8th November 2016
A new digital project based upon the book, Victor Hugo's Guernsey Neighbours, by Gregory Stevens Cox, MBE, MA (Oxon), Ph.D. The publication of the book was timed to coincide with the Victor Hugo in Guernsey Festival which took place in Guernsey in May, 2016. From this festival was born The Victor Hugo in Guernsey Society. The Festival celebrated the 150th anniversary of the publication of Victor Hugo's great novel, Les Travailleurs de la mer, or Toilers of the sea, which with its references to actual people and localities demonstrates a detailed knowledge of and interest in the island, and an understanding and empathy for Guernsey's culture and inhabitants, unparalleled until the publication of G B Edwards' Ebenezer Le Page in 1981. Hugo was not only influenced by Guernsey in writing this novel, however, but absorbed everything around him in his new home, and the legacy of Guernsey can be detected in every aspect of his life and work. The intention of this project, hosted by the Priaulx Library, is that it should collect and examine that island influence, and we welcome any contribution.
31st October 2016
From Thomas Gosselin's Livre des domestiques depuis 1811, in the Library collection.
28th October 2016
From Old Guernsey Exhibition and Fair Souvenir Guide and Programme, St Martin's Parish Hall, Guernsey: T B Banks & Co., 1908, p. 29. The painting of the Queen Charlotte Inn above, a detail of a larger view of Cow Lane, dates from c. 1800; it exists only as a photograph, as its whereabouts since WWII are at present unknown. The colour image is a detail of a painting by Captain C Montague Jones, possibly based up on it, painted 50 years or so later. The original of the Jones watercolour is in Candie Museum, Guernsey.
25th October 2016
In Guernsey in 1858 Victor Hugo became seriously ill with anthrax. It was apparently after recovering from this near-fatal illness that he was persuaded to grow a beard, as a protection for his throat; the first photograph of him sporting a beard was taken on 5 May 1861 on a visit to Brussels, during his trip to finish Les Misérables. For a while he allowed it to grow luxuriantly, but soon smartened it up and adopted the shorter beard now so familiar from photographs. Above is a portrait of one of Hugo's hairdressers, James Le Gallez, by kind permission of Ann Philippo. This is part of the Victor Hugo and Guernsey project.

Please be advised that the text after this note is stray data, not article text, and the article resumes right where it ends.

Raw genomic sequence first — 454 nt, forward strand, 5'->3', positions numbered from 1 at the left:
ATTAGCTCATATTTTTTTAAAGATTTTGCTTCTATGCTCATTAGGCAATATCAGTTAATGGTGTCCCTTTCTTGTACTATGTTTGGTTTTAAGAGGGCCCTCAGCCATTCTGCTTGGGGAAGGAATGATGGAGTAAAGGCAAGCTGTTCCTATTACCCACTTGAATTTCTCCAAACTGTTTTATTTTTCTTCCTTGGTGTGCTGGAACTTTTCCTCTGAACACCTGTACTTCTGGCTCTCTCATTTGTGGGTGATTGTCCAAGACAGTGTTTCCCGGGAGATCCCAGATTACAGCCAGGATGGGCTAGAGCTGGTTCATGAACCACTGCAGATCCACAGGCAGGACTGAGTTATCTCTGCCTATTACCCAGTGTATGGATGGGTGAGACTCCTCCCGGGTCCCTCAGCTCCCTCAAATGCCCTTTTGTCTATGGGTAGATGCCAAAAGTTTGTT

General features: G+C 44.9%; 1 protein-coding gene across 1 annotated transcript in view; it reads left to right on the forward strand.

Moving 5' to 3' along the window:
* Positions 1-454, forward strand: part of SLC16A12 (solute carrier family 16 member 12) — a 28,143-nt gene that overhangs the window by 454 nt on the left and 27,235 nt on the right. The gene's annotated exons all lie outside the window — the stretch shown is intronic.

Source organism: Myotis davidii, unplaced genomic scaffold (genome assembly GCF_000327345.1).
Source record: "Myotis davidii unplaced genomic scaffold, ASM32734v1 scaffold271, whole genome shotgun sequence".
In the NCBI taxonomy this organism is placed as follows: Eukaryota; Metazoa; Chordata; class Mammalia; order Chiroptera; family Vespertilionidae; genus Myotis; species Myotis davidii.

18th October 2016
From Brouard's Guernsey Almanack of 1849, p. 51. Those marked with an asterisk were both boarding and day schools.
29th September 2016
Will no. 175 from Edith Carey's set of transcripts, Wills & Legacies, Staff, in the Library.
28th September 2016
The progression of the epidemic. From the Comet, Monday November 5, 1832.
13th September 2016
Tales of the shapeshifter Benez of the Clos du Valle. The woodcut is from Dr Thomas Bellamy's Pictorial Directory & Stranger's Guide to Guernsey, 1843, in the Library Collection.
8th September 2016
Guernsey Market Place [in 1809], with key. 1809 . 'Grand, grand old picture.' If you wish to reproduce any of these images, please contact a Librarian.
1st September 2016
Carteret Priaulx & Co set out the terms and conditions for agents for their privateer the New Daphné, in the Library's MS notebook 'List of privateers and prizes,' perhaps belonging originally to Ferdinand Brock Tupper. The same source lists the Daphne as a lugger captained by A Queripel in 1790, Patrick Harry in 1795, and then by John King. 'Agreed between Messrs C Priaulx & Co. & Messrs Ninian Douglas & John Dadson, the former on the one part acting for the owners of the New Daphné letter of Marque Capt John King bound from this port, to the Earl of St Vincent’s fleet & Gibraltar & the latter, for themselves going out, as Supercargo’s on the above letter of Marque on the voyage stipulated Viz:'
1st September 2016
From Edith Carey's Wills and Legacies, a MS transcription of early Guernsey wills from the Ecclesiastical Court records, p 112.
31st August 2016
An Act of the Privy Council concerning jurats, defining a quorum. In 1709, so many of the jurats had had to stand down in a case concerning prizes awarded to the Marlborough privateer that none had been left to judge the case. They had been stood down because they were related to either the plaintiffs or the defendants. This transcription comes from a MS notebook, Lists of privateers and prizes, in the Library collection.